Employment effects are similar to the output effects. The direct effect is the number of people employed in the beef production sector of the economy. The indirect effect is the number of people employed in industries supplying inputs to the production sector. The induced effect is the employment beyond the beef sector itself, and resulting from the economic activity created by the beef industry in the State. The employment numbers are calculated internally in the IMPLAN production functions and are expressed as full-time equivalents (FTE). The employment effects are detailed in Table 2.

The output and employment impacts are directly comparable to previous estimates (Taylor, 2010). However, due to a methodology change in the IMPLAN system, the impact on taxes is not directly comparable. In particular, in the most recent version of the IMPLAN software, taxes on production and imports have replaced indirect business taxes. The taxes included are sales and excise taxes, customs duties, property taxes, motor vehicle licenses, severance taxes, other taxes and special assessments. The net tax results are shown in Table 2. Non-tax payments are excluded. The major change in this calculation, compared to prior year analysis, is that subsidies are netted out of the numbers (IMPLAN Glossary). That is, IMPLAN only lists the net of taxes and subsidies. Due to the high levels of government subsidies in 2012, $565,925,721 as reported on the Environmental Working Group website, the agricultural sectors in South Dakota, as a whole, had negative net tax impacts in 2012. This high subsidy receipt was in part due to the severe drought that occurred in 2012. These results differ greatly from previous analyses and make it difficult to compare the current tax impacts to past results.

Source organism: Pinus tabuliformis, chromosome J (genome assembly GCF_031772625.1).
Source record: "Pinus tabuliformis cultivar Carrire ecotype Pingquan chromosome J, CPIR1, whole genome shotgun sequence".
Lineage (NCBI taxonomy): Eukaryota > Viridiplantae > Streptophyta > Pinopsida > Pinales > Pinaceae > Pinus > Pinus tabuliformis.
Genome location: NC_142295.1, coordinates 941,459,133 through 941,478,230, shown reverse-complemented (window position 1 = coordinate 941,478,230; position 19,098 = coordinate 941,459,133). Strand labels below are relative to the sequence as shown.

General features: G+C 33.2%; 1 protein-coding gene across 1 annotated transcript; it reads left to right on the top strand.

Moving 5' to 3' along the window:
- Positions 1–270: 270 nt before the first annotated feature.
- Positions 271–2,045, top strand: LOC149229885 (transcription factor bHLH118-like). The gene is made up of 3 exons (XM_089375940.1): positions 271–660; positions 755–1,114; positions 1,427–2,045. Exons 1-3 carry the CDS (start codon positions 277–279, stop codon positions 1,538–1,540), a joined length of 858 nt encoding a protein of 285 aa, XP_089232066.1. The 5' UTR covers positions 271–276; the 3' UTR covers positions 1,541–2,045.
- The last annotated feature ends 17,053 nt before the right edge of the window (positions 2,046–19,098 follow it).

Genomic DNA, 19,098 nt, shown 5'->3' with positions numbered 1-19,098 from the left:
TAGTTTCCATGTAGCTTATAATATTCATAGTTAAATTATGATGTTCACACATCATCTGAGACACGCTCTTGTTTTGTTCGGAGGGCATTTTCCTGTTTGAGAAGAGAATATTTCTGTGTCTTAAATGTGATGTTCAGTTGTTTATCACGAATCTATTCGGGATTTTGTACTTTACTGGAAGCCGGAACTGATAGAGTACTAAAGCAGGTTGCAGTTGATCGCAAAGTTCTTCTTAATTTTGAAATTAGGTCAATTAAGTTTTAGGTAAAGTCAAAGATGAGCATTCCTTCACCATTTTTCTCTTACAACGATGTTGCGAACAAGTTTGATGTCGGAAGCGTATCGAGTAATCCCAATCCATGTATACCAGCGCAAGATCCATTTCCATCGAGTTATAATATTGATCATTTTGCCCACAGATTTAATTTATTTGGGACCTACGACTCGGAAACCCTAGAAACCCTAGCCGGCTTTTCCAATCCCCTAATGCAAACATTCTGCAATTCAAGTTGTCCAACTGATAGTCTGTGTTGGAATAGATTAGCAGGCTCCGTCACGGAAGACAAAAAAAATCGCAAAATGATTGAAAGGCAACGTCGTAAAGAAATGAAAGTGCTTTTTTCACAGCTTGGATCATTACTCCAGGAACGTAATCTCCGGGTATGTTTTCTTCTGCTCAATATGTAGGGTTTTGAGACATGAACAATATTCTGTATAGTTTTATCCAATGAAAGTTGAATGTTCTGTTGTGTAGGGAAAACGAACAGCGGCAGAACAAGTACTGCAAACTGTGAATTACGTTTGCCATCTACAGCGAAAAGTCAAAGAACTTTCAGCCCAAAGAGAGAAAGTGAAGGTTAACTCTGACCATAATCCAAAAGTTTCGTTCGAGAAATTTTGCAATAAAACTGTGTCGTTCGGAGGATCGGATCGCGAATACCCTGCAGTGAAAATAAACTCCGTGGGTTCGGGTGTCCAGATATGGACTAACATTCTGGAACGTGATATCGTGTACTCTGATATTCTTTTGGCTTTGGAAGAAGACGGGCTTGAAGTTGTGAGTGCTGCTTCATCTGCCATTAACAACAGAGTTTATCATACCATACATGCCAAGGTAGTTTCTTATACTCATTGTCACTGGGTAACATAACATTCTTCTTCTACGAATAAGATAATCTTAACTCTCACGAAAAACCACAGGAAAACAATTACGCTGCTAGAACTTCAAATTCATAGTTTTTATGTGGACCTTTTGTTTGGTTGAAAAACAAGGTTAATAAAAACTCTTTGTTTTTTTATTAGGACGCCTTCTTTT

Table 2. Employment and Taxes on Production and Imports

  Employment
(#FTEs)
Net Taxes
(Nominal $)
Direct 4,397 -$26,218,968
Indirect 5,334 $8,331,705
Induced 2,840 $18,501,025
Total 12,571 $613,762
 

The indirect impact of the beef industry (business to business activity) is divided among a number of different industries in the state and sums to $1,865,961,681. The top ten industries are listed in Table 3. The vast majority of this indirect activity occurs in the ranching industry but this economic activity is distributed among 245 different industry categories in the state.

Table 3. Distribution of the Economic Impact of the Beef Industry in South Dakota

  Million $ (% of
total)
Cattle ranching and farming $1,185 63.5
Monetary authorities and depository credit activities $195 10.4
Other animal feed manufacturing $92 5.0
Wholesale Trade $73 4.0
Real Estate $69 3.6
Grain Farming $34 2.0
Truck Transportation $34 2.0